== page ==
While therapy dogs may benefit some children on the autism spectrum, aren’t a one-size-fits-all answer for children struggling with social communication, according to new research.
One of the most common struggles for people living with autism spectrum disorder is socializing with others. Previous research has shown that dogs can serve as social catalysts, and children with autism may feel more comfortable speaking and socializing in the presence of a therapy dog. However, the answer may not be that simple.
The researchers studied the impact of a therapy dog on the verbal communication of children with autism as they were speaking with a therapist.
They found that some of the children spoke with the therapist more often in the presence of Rhett, a black Labrador Retriever at the Thompson Center, or when they were able to earn time playing with Rhett.
Others spoke with the therapist more when they were able to earn time playing with a favorite toy, such as an iPad.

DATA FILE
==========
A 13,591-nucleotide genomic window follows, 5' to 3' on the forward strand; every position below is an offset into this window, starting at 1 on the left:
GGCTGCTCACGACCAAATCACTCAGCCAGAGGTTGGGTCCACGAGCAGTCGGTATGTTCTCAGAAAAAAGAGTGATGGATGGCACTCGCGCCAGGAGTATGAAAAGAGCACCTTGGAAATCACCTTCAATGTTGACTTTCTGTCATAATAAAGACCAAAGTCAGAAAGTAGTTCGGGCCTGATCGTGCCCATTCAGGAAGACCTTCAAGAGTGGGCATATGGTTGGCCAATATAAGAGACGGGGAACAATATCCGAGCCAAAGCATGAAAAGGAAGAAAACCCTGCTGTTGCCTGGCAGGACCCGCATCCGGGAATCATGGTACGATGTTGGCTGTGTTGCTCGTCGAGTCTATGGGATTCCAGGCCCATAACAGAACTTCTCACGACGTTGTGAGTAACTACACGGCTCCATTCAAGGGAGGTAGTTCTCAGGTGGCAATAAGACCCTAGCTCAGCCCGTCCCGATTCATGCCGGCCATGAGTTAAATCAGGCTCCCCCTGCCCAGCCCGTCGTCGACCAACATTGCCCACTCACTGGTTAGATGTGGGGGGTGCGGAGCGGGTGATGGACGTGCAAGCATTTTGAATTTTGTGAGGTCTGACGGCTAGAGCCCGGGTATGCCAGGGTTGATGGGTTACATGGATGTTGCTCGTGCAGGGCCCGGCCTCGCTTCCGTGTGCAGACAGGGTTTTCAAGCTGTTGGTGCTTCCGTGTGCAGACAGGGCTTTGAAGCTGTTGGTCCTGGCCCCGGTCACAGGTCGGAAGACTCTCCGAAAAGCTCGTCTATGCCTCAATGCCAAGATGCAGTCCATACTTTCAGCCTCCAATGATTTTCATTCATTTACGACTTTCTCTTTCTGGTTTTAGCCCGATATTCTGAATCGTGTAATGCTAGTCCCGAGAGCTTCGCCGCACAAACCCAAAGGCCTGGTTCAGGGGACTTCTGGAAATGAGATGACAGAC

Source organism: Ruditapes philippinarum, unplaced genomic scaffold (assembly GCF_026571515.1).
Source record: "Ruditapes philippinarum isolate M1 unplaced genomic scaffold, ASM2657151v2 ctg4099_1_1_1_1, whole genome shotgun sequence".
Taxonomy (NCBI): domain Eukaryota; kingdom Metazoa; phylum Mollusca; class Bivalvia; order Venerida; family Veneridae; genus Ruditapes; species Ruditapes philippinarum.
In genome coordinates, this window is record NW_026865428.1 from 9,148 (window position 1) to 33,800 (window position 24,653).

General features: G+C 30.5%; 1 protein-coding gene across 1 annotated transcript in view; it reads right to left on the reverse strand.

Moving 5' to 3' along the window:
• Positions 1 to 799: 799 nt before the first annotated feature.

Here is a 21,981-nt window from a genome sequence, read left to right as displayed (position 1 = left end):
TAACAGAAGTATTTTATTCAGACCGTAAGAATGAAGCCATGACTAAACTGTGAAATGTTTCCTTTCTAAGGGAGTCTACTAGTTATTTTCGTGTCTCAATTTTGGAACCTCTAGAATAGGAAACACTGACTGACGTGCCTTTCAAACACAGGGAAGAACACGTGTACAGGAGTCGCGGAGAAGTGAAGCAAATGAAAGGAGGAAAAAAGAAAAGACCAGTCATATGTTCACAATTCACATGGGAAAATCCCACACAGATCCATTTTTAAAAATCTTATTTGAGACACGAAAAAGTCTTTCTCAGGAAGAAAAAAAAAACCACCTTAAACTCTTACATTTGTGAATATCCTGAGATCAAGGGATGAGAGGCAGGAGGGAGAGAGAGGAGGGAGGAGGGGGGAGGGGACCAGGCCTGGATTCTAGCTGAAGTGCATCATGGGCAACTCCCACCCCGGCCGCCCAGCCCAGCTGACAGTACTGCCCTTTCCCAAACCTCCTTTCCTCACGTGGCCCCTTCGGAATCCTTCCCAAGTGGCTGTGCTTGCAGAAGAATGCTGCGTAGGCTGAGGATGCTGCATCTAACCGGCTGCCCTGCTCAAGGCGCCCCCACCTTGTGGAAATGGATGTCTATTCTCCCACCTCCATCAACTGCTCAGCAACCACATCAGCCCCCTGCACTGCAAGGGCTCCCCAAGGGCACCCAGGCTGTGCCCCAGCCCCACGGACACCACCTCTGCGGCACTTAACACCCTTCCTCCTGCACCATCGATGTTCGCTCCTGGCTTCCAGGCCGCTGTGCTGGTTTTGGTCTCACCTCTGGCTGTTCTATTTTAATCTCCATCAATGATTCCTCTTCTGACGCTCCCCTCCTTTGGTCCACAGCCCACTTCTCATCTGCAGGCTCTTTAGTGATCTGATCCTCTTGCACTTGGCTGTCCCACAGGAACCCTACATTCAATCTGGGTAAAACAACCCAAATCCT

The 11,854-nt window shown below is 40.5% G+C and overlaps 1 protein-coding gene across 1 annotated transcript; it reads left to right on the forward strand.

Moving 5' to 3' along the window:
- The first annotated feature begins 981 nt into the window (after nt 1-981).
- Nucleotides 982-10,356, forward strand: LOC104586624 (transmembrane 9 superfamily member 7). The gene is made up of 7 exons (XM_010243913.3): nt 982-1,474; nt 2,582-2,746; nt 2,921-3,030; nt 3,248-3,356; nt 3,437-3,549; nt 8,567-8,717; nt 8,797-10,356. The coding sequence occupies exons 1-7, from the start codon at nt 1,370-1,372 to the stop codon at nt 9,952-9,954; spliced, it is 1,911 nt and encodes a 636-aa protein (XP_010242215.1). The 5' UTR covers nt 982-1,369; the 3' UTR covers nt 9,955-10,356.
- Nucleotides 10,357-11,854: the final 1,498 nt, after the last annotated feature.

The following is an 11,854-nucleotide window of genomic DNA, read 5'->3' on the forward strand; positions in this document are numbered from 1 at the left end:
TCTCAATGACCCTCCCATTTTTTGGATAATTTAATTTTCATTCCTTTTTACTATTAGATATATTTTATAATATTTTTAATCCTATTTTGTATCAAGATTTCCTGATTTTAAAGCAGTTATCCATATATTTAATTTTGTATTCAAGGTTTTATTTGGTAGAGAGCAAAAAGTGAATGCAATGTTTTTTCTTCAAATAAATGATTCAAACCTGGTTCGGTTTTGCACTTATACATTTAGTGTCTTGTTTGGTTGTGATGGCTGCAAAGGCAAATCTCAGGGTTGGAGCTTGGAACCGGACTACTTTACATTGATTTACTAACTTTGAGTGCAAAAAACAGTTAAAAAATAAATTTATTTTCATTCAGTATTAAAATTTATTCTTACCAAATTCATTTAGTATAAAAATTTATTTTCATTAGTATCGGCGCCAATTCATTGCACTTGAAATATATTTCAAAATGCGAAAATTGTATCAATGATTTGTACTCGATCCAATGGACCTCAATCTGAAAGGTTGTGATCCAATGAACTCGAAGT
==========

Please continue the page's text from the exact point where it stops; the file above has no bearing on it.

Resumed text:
“The autism spectrum is incredibly broad, so what might be an effective intervention technique for one child might not necessarily be the best option for another,” says Courtney Jorgenson, a doctoral student in the University of Missouri.
“With so many different options available, this research can help parents make the best choices for their child.”
Therapy dogs go through extensive training to provide affection and comfort with a calming influence. Jorgenson recommends parents of children with autism speak with their doctor to ensure the benefits that therapy dogs provide will align with the reasons for wanting one and not assume that a therapy dog will benefit every child equally.
Research has also shown that dogs can help reduce stress. As children on the autism spectrum tend to have higher rates of anxiety and depression compared to children who are developing typically, therapy dogs can potentially help them feel more comfortable in social environments.
“Petting a dog can raise your oxytocin levels, the same hormone that gets released when you hug a loved one,” Jorgenson says.
“There’s a long way to go in figuring out how dogs can best support children on the autism spectrum, but this research can help identify which kids might benefit the most.”
The research appears in Journal of Applied Behavior Analysis.
Funding came from the Organization for Autism Research. Duo Dogs, Inc. trained and provided Rhett, the Thompson Center’s therapy dog. The content is solely the responsibility of the author and does not necessarily represent the official views of the funding agencies.
Source: University of Missouri